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Wisconsin Inmate Search

The Wisconsin Inmate Search is a process that allows individuals to access information on inmates currently incarcerated in Wisconsin's correctional facilities.

The Wisconsin Department of Corrections (WDOC) maintains a comprehensive database of state prison inmates publicly accessible through its online inmate search portal. This database contains the inmate's full name, WDOC number, date of birth, offense(s) committed, sentencing information, and projected release date.

Inmate Search in Wisconsin is helpful for various reasons, including keeping track of a loved one's whereabouts, checking job applicants' criminal history, and conducting criminal justice research.

It also plays a crucial role in maintaining public safety by providing information on convicted felons and helping in the rehabilitation and reintegration of inmates back into society.

While the state inmate search process provides a valuable resource for individuals seeking information on inmates, there are certain limitations to consider.

Though the WDOC updates the information on the database periodically to maintain accuracy, it can still change rapidly. Thus, the information on this date may not reflect the current location, status, release date, or other details about an offender.

Furthermore, the database does not contain information on all possible offenders, such as those sentenced to county jails, federal prisons, or juveniles adjudicated. Additionally, the database does not include individuals of interest to the Wisconsin Department of Justice.

It is also worth noting that the information provided through the state inmate search database is not for harassment or discrimination against inmates. The WDOC takes the privacy and safety of its inmates seriously, and individuals who misuse the inmate search process may face legal consequences.

What Are Wisconsin Inmate Records?

Wisconsin Inmate Records refer to documents containing detailed information about individuals incarcerated in Wisconsin state prisons, jails, or other correctional facilities. The WDOC primarily maintains these records, and under the Wisconsin Open Records Law, these are public documents, meaning anyone can access them.

Inmate records in Wisconsin contain more comprehensive information than what Wisconsin Inmate Search can provide.

While the search tool may provide basic information, such as an inmate's name and location, inmate records contain more detailed and complete information about an inmate, which may include the following:

  • Inmate's full name and any aliases
  • Date of birth and age
  • Gender
  • Race and ethnicity
  • Physical description, including height, weight, hair and eye color, and tattoos or scars
  • Mugshot
  • Arresting agency and arresting date
  • Charges and offenses for which the inmate was convicted
  • The court, case, and inmate identifying numbers
  • Date of conviction and sentence length
  • The inmate's facility and location
  • Release date and parole information
  • Prior criminal history, including prior convictions and incarcerations
  • Disciplinary actions against the inmate while incarcerated

Wisconsin Inmate Records are a vital resource for law enforcement agencies, researchers, and individuals who must verify an individual's criminal history or background.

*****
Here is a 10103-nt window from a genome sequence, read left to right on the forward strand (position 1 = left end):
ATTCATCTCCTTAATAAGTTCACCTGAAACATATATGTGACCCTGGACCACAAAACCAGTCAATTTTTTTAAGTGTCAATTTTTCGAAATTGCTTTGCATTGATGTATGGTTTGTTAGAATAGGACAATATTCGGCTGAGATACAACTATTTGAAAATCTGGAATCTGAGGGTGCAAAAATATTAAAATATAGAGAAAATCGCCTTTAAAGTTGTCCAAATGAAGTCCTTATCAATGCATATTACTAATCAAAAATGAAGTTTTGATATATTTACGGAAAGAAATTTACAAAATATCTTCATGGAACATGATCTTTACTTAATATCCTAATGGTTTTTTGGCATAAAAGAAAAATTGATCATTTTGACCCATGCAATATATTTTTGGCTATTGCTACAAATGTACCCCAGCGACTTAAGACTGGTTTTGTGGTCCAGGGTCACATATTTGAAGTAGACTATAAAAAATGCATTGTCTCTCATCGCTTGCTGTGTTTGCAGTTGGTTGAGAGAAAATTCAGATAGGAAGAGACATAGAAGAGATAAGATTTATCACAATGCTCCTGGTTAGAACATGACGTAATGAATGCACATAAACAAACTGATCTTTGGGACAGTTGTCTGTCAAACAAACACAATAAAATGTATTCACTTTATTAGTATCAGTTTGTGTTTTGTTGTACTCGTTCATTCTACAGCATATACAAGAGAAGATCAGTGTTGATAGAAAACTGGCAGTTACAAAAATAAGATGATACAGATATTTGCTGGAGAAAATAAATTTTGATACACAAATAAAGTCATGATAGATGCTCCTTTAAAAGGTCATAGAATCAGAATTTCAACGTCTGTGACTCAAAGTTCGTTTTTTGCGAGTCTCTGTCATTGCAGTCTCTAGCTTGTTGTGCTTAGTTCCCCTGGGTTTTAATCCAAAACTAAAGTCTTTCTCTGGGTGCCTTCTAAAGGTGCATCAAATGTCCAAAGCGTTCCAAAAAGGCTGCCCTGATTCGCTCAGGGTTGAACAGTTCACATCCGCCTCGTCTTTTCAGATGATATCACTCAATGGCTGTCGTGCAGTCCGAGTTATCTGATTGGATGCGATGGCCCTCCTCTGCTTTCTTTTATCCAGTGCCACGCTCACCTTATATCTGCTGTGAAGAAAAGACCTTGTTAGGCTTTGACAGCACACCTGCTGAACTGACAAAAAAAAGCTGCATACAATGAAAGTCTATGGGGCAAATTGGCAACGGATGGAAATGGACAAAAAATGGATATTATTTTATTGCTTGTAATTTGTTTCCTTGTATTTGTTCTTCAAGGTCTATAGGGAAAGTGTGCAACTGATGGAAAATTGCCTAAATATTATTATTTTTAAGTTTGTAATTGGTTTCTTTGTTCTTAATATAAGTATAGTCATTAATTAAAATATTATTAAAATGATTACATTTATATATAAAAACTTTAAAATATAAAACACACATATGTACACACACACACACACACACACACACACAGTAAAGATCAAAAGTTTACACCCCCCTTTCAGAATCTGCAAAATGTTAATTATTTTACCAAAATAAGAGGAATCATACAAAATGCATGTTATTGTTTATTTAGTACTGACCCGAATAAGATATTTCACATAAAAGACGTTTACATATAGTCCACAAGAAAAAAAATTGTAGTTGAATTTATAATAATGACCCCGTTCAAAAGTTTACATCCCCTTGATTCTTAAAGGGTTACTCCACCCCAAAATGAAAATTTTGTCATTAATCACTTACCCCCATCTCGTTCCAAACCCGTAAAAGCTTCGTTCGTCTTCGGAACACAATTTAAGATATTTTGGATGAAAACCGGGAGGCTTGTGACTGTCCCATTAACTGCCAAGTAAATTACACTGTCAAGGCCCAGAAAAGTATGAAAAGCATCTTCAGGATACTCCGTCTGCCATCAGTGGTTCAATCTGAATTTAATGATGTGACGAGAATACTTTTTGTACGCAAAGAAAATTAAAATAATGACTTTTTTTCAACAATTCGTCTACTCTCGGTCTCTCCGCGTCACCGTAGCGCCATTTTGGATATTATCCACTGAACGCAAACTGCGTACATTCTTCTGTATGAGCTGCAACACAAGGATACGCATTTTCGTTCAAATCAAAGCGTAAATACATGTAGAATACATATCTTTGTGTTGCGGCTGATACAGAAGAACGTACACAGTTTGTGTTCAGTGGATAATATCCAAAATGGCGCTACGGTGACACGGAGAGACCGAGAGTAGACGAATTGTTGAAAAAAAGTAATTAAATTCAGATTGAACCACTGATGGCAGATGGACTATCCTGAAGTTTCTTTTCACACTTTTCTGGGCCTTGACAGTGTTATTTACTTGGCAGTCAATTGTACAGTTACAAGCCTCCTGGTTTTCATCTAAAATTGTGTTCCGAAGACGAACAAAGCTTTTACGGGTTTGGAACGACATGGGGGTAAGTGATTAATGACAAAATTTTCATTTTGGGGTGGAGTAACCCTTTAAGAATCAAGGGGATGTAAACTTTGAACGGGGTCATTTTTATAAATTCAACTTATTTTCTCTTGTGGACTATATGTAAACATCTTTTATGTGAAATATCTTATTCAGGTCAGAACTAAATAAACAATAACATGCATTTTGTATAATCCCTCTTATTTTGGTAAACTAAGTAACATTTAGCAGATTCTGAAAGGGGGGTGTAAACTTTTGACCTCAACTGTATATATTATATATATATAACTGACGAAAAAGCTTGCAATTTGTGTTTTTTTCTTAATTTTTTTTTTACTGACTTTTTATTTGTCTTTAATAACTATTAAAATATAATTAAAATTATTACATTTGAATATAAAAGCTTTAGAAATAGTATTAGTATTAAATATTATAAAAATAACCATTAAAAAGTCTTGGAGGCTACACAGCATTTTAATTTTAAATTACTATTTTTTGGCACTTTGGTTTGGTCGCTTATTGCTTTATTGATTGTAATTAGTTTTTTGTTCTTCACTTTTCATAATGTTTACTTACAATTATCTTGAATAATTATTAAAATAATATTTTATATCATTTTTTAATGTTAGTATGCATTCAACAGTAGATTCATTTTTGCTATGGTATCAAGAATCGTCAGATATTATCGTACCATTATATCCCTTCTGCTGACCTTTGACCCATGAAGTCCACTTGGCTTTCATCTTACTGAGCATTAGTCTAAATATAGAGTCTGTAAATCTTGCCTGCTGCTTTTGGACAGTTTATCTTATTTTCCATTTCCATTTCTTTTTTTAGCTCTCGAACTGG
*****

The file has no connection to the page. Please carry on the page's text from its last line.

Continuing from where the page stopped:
For example, employers may use inmate records to conduct background checks on job applicants or to ensure the safety of their employees. Attorneys may also use these records to build a defense case or to research a client's criminal history.

Inmate records are typically available in digital and physical formats, and requests for copies can be made online or by mail. However, there may be restrictions on accessing certain records, particularly those related to ongoing investigations or those containing sensitive information.

What Are Wisconsin Prison and Jail Records?

Wisconsin has many incarcerated individuals, with approximately 41,000 people behind bars. This figure comprises various facilities, including state prisons, county or local jails, federal prisons, and youth detention centers.

More than half of the incarcerated population in Wisconsin, around 27,000 people, are in state prisons. It suggests that the state has a large and well-developed prison system. Additionally, 13,000 individuals are in local jails, highlighting the significant role that county-level law enforcement and judicial systems play in the state.

It is concerning to note that around 67% of inmates in Wisconsin have been convicted of violent offenses. It indicates that there may be a significant issue with violent crime in the state, as well as potentially indicating the need for more preventative measures to be taken to reduce the likelihood of violent crime occurring in the first place.

Another 13% of incarcerated individuals in Wisconsin are serving time for property crimes, indicating a lower overall prevalence of these crimes than violent offenses. Meanwhile, 11% of inmates are incarcerated for drug charges, suggesting that the state may be struggling with drug addiction and substance abuse issues.

Finally, 9% of inmates in Wisconsin are incarcerated due to public disorderly conduct. While this may not be as severe as other offenses, it still represents a significant portion of the incarcerated population.

What Are the Types of Prisons and Jails in Wisconsin?

Wisconsin has a diverse correctional system consisting of several correctional facilities. Each of these facilities serves a distinct purpose and has specific functions. Understanding Wisconsin's correctional facilities is essential for anyone seeking to conduct an inmate search or gain insight into the state's penal system.

Below are the different types of prisons and jails in Wisconsin and their unique characteristics:                                                                                                            

Wisconsin State Prisons

Wisconsin state prisons are correctional facilities operated by the WDOC. These facilities hold individuals convicted of minor offenses to serious felonies and sentenced to serve time in state prison.

As of 2023, the WDOC operates 37 adult correctional facilities, including maximum, medium, and minimum security institutions, correctional centers, camps, and other specialized facilities.

To obtain a list of Wisconsin state prisons, one can navigate to the "Adult Facilities" webpage of the WDOC. For contact information about a specific facility, click on the facility's name on the page.